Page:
Major League Baseball to Recognize Glenn Burke as a Gay Pioneer
By Stacy Lambe
Photo: via Wikipedia
Following speculation that Major League Baseball was planning to make an announcement regarding homophobia in the sport, The New York Times reports that the organization plans to honor former baseball player Glenn Burke ahead of the All-Star Game in Minneapolis.
It will be the first time Burke, who played for the Los Angeles Dodgers and Oakland Athletics from 1976 to 1979 before coming out in 1982, will be recognized in any official capacity by the sports league.
Though not out to the public, Burke slowly came out to his team before he was traded to the Athletics — a move that was seen by many members of his team as a repercussion to being out. Burke was the first baseball player to come out and just one of two baseball players to ever reveal he was gay. The other was Bill Bean, who came out in 1999, four years after Burke lost his battle with AIDS.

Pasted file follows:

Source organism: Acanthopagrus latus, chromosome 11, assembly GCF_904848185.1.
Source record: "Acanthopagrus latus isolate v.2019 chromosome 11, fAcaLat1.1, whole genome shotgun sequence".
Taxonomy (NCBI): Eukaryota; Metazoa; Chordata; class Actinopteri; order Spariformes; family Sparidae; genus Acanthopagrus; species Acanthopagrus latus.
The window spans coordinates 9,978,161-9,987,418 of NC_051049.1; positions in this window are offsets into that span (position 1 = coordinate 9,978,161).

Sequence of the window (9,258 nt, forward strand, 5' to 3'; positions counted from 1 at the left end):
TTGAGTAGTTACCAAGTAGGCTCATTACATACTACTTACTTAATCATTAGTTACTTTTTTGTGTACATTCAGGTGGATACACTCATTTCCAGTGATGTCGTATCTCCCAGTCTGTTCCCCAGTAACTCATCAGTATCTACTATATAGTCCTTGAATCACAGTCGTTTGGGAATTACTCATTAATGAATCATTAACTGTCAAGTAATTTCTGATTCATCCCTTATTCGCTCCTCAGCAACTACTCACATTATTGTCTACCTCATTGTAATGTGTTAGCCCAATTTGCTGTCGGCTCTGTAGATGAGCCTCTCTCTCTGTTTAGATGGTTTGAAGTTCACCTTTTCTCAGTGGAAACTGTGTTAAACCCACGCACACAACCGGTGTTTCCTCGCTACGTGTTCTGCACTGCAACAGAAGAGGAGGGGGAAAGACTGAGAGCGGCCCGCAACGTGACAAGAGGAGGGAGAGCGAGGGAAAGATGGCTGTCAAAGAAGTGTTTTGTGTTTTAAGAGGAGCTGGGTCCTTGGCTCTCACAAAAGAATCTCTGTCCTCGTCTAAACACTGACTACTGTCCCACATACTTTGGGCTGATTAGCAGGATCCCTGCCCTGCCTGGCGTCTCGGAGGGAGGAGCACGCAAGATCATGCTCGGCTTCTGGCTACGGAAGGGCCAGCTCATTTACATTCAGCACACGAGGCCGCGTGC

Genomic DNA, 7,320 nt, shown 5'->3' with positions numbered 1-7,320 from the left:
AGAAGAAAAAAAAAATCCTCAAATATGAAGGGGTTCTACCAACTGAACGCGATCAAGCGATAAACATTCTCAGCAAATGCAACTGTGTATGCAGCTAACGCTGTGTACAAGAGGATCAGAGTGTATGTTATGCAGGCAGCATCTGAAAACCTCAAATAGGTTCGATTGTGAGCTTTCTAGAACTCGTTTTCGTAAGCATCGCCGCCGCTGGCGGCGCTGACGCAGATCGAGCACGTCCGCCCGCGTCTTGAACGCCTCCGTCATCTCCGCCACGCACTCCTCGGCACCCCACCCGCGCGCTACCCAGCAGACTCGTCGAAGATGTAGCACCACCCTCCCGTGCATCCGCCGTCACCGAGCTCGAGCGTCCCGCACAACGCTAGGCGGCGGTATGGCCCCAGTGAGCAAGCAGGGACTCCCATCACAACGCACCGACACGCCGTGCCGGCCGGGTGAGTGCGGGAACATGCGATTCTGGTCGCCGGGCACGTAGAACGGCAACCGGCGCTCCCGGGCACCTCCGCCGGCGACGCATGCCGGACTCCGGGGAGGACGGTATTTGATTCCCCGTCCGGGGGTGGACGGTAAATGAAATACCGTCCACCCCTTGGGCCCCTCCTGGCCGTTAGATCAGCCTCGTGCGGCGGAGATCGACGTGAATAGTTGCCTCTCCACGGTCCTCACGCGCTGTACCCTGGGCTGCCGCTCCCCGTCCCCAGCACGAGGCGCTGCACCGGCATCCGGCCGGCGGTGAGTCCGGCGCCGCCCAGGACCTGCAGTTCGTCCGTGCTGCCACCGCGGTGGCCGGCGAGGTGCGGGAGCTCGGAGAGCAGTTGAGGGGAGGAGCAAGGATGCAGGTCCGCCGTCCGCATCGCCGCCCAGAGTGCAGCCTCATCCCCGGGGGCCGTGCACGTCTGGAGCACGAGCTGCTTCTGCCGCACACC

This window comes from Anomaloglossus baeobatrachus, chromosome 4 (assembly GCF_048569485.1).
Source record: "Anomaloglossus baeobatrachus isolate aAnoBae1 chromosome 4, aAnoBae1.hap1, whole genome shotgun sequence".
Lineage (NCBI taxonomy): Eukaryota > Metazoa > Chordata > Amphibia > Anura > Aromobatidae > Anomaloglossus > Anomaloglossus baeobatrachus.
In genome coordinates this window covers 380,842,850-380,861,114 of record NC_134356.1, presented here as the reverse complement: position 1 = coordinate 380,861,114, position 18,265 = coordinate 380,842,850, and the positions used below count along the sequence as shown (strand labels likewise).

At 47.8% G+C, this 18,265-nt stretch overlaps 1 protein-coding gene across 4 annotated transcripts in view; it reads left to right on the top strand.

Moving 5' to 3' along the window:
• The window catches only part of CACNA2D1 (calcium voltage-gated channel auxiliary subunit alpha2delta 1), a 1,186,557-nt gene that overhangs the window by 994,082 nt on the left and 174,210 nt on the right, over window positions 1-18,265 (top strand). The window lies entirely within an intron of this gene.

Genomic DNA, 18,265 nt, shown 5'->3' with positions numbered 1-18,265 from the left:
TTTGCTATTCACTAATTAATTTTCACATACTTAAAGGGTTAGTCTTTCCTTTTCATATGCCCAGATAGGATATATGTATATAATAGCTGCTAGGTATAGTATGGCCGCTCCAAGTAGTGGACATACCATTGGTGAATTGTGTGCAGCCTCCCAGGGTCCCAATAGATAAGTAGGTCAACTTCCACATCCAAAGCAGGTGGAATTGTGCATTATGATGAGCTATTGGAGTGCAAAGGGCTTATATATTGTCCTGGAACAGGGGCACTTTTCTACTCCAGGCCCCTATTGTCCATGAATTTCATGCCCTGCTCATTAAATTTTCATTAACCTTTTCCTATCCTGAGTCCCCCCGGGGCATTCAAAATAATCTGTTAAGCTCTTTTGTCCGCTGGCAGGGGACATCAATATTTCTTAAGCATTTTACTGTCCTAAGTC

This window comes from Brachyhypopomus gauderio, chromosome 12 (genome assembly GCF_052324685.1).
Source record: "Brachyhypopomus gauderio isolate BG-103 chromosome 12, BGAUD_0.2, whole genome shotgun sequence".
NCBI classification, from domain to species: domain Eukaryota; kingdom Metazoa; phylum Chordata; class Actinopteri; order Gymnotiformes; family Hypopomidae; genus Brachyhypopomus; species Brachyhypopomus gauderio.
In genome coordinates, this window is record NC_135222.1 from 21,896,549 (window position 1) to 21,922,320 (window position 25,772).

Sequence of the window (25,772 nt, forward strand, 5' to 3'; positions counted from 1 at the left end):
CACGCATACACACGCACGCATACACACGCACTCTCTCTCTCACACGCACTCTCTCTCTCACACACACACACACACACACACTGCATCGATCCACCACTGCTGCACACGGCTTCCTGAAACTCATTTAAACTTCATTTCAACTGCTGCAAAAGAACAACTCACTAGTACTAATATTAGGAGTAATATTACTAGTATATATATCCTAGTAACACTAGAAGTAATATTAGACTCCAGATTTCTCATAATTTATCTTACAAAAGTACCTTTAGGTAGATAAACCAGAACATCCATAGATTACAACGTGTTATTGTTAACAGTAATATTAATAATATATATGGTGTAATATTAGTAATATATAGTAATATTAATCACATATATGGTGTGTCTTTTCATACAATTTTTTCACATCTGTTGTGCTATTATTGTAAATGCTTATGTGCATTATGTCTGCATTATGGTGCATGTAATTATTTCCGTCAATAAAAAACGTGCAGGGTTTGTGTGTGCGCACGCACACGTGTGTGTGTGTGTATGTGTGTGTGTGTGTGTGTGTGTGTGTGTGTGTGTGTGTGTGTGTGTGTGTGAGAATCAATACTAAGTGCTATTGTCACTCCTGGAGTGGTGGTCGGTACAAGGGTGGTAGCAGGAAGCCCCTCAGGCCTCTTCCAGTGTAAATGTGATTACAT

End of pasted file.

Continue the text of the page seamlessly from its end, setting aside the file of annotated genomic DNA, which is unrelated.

“He was a pioneer, and should be recognized,” Pat Courtney, a Major League Baseball spokesman, told NYT.
Burke's family has been invited to the All-Star Game and will be there for the league's announcement that Bean will be working with MLB to promote inclusion in the sport.
"They can't ever say now that a gay man can't play in the majors, because I'm a gay man and I made it," Burke said in 1995 just before his death. Nearly two decades later the MLB is hoping to pave the way for another gay pioneer.
Watch a trailer from Out. The Glenn Burke Story documentary: